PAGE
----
market started from a very low base of 22 listed companies two years ago with a market capitalization of $144 million. Confronted by such a hot stock market, the government authorities are trying to cool the market without discouraging foreign investment, but one of the reasons for the market’s momentum is that the government’s sale of SOEs is proceeding very slowly and there are serious limits on the percentages of nongovernmental investors in these SOEs once they are equitized. Vietnam’s securities markets are supervised and essentially managed by the State Securities Commission which is part of the Ministry of Finance. A Law on Securities (23/08/2006) was adopted in June of 2006 to facilitate the development of the securities market speedily and sustainably. The law covers the regulation of listing and trading securities; the State’s role in administering and inspecting the securities market; the public offer of securities; the disclosure and corporate governance of public companies; the organization of trading markets; depository, clearance and payment facilities; investment management and fund companies; information disclosure; inspections and dispute resolution. The extent to which this law and its administration will be adequate will probably be tested by the stock market’s resiliency in the event of a serious market break or scandal. Since the adoption of the Law on Securities, Vietnam has experienced only a bull market. Indeed, both the proverbial bull and bear statues in front of the Ho Chi Minh Stock Exchange look remarkably tame, and the bear resembles a teddy bear more than a fierce and dangerous animal. The State Capital Investment Corporation represents the State as an investor where the state retains a majority interest in SOEs sold on the public securities markets. This organization is modeled after Temasek Holdings, the investment arm of the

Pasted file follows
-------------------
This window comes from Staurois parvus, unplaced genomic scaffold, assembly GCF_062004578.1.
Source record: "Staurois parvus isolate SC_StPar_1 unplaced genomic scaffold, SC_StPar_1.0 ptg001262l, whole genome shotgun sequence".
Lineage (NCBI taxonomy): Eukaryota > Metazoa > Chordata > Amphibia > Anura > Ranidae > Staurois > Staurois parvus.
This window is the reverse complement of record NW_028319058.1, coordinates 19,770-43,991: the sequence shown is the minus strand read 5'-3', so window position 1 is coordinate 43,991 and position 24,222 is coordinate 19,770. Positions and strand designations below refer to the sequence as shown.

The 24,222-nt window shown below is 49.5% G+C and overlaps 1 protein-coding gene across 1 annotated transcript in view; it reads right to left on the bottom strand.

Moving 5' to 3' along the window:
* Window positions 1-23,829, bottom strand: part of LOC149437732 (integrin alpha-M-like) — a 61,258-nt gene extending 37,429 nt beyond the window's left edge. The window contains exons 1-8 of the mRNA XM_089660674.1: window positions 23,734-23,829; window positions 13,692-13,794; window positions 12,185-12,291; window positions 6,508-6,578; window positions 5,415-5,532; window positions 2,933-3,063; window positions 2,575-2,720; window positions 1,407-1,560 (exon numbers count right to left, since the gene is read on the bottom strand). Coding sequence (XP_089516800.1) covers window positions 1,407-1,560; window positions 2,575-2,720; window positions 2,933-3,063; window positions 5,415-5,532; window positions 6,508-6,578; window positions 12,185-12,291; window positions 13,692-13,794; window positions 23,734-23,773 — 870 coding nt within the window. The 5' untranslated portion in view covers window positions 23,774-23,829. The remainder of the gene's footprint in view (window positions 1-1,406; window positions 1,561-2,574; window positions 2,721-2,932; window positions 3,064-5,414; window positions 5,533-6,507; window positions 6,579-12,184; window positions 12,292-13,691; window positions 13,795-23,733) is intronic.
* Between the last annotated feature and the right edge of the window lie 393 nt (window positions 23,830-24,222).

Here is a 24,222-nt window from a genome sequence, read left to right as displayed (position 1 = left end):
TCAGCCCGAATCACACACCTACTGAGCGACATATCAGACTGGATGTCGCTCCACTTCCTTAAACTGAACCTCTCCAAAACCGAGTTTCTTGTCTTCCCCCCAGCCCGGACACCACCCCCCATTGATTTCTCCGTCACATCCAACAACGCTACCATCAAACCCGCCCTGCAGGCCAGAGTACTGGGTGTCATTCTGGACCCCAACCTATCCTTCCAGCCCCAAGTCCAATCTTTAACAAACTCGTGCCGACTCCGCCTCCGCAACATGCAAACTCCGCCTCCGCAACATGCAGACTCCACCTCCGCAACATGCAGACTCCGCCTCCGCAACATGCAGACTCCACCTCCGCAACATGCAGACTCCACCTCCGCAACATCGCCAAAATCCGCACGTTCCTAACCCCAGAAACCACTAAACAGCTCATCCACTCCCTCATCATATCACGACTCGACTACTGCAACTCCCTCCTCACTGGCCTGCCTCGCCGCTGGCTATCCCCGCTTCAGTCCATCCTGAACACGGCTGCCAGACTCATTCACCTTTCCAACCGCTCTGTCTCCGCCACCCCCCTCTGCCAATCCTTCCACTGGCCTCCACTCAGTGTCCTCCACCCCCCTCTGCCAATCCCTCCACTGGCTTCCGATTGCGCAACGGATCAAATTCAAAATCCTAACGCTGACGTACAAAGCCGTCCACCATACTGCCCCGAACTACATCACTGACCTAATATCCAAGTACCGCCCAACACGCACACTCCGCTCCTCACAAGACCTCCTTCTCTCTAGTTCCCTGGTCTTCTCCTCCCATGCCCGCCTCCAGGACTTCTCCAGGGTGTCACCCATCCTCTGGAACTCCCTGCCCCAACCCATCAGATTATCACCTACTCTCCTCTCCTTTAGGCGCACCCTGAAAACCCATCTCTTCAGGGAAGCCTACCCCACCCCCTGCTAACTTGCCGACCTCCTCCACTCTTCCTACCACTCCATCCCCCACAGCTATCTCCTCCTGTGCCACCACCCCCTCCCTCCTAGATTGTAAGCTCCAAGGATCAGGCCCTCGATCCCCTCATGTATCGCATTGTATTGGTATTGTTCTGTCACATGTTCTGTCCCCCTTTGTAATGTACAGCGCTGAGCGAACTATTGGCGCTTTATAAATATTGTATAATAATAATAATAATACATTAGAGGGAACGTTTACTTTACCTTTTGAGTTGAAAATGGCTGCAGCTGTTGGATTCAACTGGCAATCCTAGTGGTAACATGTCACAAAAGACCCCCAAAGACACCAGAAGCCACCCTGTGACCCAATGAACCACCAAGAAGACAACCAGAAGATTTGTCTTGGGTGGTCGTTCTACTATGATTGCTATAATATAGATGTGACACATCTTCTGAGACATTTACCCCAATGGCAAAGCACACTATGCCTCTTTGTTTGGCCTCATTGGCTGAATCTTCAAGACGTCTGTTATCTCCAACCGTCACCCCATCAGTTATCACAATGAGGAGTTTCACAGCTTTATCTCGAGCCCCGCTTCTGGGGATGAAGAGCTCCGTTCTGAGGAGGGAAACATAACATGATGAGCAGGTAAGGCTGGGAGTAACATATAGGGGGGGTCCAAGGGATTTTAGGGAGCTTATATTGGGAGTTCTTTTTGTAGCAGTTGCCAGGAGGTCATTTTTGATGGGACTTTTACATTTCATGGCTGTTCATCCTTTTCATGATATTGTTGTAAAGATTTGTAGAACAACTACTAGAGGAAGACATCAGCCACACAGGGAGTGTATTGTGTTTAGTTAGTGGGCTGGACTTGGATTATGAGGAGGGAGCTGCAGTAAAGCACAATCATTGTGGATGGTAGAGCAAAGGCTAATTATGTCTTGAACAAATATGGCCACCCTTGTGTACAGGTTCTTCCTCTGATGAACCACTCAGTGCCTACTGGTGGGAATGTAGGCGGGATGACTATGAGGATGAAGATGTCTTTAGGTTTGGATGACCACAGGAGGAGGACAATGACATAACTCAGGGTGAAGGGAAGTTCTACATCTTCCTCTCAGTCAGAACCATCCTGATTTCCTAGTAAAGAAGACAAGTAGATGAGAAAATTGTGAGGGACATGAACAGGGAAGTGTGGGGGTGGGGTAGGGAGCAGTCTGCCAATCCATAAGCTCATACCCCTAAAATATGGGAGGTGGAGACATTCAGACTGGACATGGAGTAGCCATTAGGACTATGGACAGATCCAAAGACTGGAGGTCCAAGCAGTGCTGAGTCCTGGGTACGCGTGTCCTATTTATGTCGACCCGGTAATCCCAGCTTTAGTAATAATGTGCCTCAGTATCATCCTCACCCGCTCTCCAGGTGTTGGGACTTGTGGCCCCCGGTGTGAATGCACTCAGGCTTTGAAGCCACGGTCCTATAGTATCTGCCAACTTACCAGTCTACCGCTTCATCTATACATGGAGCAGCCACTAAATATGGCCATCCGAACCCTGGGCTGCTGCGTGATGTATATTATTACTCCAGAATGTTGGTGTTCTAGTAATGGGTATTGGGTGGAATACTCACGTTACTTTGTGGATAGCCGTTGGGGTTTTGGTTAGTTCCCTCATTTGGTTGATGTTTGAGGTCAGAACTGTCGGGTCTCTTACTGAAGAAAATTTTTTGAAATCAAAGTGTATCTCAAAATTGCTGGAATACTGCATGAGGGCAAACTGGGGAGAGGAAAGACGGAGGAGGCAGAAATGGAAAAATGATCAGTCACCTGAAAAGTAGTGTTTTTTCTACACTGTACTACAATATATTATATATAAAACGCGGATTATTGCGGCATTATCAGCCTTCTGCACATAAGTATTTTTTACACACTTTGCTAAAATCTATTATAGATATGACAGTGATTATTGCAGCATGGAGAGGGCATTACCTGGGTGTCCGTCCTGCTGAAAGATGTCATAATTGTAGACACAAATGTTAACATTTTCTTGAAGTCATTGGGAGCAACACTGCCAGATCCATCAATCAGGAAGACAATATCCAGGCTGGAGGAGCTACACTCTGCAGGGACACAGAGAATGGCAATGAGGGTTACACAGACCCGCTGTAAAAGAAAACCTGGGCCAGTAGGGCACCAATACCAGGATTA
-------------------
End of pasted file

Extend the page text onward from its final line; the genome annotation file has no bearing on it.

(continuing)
Singapore government, which is one hundred per cent owned by the Ministry of Finance of Singapore. The State Capital Investment Corporation is working with the World Bank, the IMF and similar organizations to devise a corporate governance model for Vietnam. Similarly, a major international accounting firm is assisting Vietnamese companies to adjust to international accounting standards. About 400 SOEs have been sold; eventually there will be over 1,000 flotations. Targeted industries for public offerings are infrastructure, technology, education, medical, financial services and oil and gas. Unfortunately, many SOEs are conglomerates without much business rationale. Although there has been an ongoing reform of SOEs for about twenty years, and the number of SOEs has been reduced from approximately 12,000 to approximately 5,000, of which 3,000 have been equitized, the remaining 2,000 SOEs account for about forty per cent of GDP. The Chairwoman of the State Capital Investment Corporation advised our delegation that her agency works to restructure the SOEs that are equitized and bring their corporate governance and financial accounts and performance up to international standards. But although officials are aspiring to meet international standards, the reality on the ground is limiting because of the rules about stock ownership and the manner in which SOEs are floated. In order to be equitized, a company must be transformed from a licensed company with no stockholders into a joint stock company, with at least three stockholders. Only forty-nine percent of the equity of any SOEs, and only thirty percent of the equity of financial institutions are allowed to be sold to shareholders. Further, employees are offered discount shares before the offering, and when these shares are offered, there are not yet audited financials. These discount shares are sometimes traded in an “over-the-